Godefroy Scamaroni, fondly called Fred, was born on October 24, 1914, at Ajaccio.
This son of a lawyer attended school at Saint Brieuc, and later on at Brive and Charleville-Mézières, and then Paris. In 1934, he obtained a law degree.
Lieutenant Scamaroni became a wanted man
1934 : Having enlisted for military service before call-up, Fred Scamaroni was admitted in the Saint-Maixent school. He was appointed second lieutenant, and posted to the 119th RI.
1936 : He became the chief of cabinet for the prefect of Doubs, and later on for the one of Calvados.
1938 : He reintegrated the 119th RI.
1940 : May 17, he received a certificate in air observation. Two days later, he was wounded during an air confrontation. He was promoted to lieutenant and evacuated to Caen.
In June, after moving to London, he joined the Free French Forces (FFL) within which he obtained his pilot’s licence. He volunteered to go on mission to Senegal, and was taken prisoner at Ouakam. After attempting to escape, he was finally released.
1941 : Immediately he was liberated, Lieutenant Scamaroni went underground, within the framework of the Freedom network. In May, he landed in Corsica where he organized an active resistance network. But the network was rapidly infiltrated by Axis agents. He returned to London in December. He became a wanted man.
Captain “Severi” landed from a submarine
1942 : After reintegrating the Free French Forces, he was posted to the staff of General de Gaulle where he was made captain. He trained BCRA (Central Bureau for Intelligence and Action) agents and organized parachuting and resistance operations in Corsica, which was then occupied by 80,000 Italian soldiers.
1943 : In the night of January 7, Captain Scamaroni, who had adopted “Severi” as his intelligence cover name, landed from a submarine in the Gulf of Valinco, accompanied by an English officer and a radio operator, to execute a very important but highly risky mission. At that stage of the war, General Leclerc was already in Tunisia, while German General Von Paulus had surrendered at Stalingrad.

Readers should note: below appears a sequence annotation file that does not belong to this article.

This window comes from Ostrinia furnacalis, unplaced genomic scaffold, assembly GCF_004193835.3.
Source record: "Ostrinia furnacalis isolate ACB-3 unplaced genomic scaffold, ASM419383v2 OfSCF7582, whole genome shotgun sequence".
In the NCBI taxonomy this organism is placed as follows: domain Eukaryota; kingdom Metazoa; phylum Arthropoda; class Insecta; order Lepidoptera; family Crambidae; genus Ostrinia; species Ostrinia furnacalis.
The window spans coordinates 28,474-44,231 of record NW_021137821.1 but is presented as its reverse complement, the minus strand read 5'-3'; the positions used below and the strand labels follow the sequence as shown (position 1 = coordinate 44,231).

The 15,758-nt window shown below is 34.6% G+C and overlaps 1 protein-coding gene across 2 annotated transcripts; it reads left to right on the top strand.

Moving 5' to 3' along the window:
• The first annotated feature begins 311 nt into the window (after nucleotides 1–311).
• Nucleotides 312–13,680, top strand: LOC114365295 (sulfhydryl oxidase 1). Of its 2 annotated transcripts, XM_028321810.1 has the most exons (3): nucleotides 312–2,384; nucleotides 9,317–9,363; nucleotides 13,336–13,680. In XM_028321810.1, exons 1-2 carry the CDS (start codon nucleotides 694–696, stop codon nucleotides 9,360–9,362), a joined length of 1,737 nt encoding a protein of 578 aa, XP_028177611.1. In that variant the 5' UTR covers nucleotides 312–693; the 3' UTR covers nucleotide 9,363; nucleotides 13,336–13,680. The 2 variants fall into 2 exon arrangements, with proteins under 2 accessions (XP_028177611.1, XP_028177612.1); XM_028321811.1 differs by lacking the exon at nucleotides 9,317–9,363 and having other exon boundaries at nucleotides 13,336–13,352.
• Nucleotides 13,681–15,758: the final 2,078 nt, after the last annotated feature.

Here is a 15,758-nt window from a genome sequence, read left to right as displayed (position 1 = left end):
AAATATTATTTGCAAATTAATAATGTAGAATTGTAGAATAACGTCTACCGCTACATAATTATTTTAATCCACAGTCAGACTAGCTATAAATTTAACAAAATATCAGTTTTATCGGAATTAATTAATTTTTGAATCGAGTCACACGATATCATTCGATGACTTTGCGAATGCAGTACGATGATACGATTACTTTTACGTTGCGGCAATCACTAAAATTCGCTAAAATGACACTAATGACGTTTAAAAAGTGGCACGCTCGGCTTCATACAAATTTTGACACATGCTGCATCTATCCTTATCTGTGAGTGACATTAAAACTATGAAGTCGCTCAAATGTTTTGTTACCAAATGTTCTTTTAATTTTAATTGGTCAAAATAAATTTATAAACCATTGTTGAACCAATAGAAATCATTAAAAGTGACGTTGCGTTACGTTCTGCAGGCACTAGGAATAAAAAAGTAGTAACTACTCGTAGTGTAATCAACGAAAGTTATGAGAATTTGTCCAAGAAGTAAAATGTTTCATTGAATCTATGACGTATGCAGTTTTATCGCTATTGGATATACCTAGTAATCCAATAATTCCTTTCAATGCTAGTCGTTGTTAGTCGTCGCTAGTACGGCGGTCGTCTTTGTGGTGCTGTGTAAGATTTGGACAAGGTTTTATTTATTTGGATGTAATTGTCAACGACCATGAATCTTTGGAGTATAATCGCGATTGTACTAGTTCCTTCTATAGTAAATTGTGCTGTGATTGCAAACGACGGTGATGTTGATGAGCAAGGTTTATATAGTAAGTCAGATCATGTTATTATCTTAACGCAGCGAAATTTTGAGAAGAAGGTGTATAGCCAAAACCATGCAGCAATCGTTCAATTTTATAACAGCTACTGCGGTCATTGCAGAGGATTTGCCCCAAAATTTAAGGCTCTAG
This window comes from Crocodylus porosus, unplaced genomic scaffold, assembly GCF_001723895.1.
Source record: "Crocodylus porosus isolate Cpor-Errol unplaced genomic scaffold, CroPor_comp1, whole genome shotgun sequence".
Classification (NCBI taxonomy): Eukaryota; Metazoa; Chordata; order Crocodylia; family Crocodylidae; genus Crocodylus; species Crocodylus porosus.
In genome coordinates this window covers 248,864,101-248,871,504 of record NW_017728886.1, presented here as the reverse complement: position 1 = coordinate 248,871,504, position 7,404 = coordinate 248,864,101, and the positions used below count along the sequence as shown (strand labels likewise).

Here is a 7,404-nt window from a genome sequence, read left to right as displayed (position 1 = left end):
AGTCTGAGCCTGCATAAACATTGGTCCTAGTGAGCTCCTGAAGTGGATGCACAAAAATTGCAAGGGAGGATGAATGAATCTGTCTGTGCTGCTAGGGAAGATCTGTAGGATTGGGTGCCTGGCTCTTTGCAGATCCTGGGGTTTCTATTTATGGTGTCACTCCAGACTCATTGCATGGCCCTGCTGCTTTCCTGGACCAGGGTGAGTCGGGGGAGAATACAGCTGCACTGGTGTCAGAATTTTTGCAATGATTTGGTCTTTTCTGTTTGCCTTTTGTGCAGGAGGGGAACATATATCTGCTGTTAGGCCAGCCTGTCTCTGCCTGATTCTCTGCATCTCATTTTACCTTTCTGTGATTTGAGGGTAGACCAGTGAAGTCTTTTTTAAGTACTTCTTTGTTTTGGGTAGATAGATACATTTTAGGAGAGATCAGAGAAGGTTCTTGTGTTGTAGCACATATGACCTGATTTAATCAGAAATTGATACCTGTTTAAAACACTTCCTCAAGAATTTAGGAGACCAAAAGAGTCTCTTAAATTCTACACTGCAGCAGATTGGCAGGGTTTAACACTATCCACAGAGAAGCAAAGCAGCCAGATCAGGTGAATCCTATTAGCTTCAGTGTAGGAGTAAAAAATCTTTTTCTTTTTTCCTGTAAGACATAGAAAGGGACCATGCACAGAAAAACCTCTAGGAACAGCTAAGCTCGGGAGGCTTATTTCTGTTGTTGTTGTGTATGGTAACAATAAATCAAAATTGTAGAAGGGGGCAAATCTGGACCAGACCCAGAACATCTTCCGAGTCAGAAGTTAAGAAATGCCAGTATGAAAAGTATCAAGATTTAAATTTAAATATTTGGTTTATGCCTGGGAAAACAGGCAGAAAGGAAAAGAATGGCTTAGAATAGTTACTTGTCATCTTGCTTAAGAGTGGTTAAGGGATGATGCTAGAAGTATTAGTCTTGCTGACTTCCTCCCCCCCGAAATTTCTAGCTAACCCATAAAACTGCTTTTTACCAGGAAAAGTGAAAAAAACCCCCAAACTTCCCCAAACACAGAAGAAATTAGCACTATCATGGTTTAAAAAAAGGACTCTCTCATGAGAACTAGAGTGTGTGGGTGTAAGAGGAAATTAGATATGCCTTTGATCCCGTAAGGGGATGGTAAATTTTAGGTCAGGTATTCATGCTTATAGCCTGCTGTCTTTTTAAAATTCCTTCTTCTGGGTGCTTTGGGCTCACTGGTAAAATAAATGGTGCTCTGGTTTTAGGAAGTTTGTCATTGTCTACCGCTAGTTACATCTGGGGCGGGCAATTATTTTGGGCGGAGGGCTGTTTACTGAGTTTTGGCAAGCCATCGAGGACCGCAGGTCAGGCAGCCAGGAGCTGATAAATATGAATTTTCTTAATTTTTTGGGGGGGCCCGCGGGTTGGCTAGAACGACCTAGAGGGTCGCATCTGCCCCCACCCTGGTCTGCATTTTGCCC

”Severi” started collecting and transmitting intelligence information about he enemy, locating possible parachuting and landing points, coordinating recruitments for the Free French Forces, organizing and consolidating the entire Corsica resistance.
Subjected to unbearable tortures, he saw death as a better alternative
In the night of March 17, he was arrested by Italian gendarmes and put under custody at the Ajaccio Citadel with 22 members of the R2 Corsica network. Handed over to the OVRA, the Italian Gestapo, he was subjected to long and awful interrogations, brutalized, scorched with red-hot iron, and had his nails pulled out.
While in cell, afraid a word might be squeezed out of his lips, he decided to outsmart his torturers by committing suicide using a piece of wire which he thrust through his throat. His tormenters only returned to find him dead, leaving behind the following inscription on the wall:
”I did not speak. Long live De Gaulle! Long live France! Ajaccio, March 19, 1943.”
Before taking away his life, this is what he told his cell neighbour, across the wall that separated them: “Tell my mother and my sisters that it wasn’t that difficult to die and that I was happy to die.”
Having voluntarily opted to sacrifice his tender life rather than reveal his secrets, Fred Scamaroni clearly accomplished his commitment beyond ordinary limits. This won him the admiration of all, including his torturers and the Italian military prosecutor who, before the tribunal, could not help making a funeral oration in his honour. He will forever be the symbol of the Corsican soul in its most savage and most noble facets.